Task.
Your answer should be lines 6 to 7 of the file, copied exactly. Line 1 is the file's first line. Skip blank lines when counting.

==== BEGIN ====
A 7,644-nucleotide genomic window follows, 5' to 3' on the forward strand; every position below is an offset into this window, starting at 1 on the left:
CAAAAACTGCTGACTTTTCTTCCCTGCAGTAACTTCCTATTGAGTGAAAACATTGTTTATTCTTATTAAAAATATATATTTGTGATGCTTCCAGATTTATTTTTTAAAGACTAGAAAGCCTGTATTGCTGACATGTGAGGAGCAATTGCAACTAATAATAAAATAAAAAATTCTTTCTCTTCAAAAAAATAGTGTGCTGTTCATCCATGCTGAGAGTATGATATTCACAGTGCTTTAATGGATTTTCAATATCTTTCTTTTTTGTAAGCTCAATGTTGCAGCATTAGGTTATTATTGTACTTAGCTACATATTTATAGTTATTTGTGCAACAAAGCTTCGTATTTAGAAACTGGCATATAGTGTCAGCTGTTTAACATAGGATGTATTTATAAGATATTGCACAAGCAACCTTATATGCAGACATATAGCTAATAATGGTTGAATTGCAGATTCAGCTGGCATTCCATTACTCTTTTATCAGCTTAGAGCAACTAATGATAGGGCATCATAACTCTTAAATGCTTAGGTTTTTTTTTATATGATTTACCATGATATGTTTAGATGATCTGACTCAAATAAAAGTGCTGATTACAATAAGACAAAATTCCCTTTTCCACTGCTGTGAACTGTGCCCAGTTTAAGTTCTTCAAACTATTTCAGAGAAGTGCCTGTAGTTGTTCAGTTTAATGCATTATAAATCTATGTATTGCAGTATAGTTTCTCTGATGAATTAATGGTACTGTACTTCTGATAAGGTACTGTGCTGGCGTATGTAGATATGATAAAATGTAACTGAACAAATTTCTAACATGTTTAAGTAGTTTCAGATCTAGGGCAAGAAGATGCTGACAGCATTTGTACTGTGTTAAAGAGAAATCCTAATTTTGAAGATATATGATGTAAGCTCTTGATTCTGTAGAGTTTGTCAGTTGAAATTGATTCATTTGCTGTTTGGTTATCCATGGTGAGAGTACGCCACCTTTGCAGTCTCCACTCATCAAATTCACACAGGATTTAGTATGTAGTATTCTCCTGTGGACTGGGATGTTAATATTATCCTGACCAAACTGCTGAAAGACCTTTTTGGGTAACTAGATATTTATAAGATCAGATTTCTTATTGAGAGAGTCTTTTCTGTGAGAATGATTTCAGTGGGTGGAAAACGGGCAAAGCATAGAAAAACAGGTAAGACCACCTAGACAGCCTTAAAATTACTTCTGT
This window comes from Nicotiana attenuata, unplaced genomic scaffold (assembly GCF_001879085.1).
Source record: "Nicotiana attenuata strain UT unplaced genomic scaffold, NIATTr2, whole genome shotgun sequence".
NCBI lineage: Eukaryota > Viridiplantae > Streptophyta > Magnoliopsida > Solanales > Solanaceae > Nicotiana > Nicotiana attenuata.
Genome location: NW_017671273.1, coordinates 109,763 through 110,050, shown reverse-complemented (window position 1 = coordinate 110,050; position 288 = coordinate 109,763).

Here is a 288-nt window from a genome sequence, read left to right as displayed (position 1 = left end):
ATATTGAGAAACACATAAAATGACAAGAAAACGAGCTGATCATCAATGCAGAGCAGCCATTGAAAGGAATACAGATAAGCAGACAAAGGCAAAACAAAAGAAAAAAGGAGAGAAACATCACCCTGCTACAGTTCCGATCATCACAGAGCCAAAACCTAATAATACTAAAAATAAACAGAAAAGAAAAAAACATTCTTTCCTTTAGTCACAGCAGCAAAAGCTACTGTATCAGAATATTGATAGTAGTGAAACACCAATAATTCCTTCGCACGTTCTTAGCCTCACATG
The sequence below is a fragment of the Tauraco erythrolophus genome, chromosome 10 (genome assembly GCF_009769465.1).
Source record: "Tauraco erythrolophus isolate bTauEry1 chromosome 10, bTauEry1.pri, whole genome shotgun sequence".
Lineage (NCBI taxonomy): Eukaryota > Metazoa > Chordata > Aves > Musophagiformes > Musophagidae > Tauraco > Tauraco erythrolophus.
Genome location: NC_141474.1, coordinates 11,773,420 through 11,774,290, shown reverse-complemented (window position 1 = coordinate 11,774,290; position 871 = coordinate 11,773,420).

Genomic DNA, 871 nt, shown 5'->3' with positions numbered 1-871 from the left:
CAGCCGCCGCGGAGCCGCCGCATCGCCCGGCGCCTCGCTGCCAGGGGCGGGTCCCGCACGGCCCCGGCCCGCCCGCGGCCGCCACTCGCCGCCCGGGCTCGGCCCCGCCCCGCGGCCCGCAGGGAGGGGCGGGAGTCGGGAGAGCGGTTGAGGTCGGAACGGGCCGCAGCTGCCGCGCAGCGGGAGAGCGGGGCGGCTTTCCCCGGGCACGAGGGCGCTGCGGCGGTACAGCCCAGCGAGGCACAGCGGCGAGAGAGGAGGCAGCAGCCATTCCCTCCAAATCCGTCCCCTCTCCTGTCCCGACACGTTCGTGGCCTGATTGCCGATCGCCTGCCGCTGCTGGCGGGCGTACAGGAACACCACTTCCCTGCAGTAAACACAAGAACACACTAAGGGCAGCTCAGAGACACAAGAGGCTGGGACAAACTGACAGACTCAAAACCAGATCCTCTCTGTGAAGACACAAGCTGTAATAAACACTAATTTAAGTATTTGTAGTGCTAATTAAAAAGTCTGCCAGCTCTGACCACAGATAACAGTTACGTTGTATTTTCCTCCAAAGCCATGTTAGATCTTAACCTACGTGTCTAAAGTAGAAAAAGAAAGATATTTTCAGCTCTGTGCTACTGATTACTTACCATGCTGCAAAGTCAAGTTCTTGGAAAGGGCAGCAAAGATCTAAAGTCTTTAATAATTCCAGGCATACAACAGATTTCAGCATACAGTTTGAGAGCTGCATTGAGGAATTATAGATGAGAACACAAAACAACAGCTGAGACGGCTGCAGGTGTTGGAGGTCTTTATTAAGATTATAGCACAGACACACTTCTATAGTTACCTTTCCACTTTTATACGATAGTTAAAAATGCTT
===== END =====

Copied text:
Genome location: NW_017671273.1, coordinates 109,763 through 110,050, shown reverse-complemented (window position 1 = coordinate 110,050; position 288 = coordinate 109,763).

Here is a 288-nt window from a genome sequence, read left to right as displayed (position 1 = left end):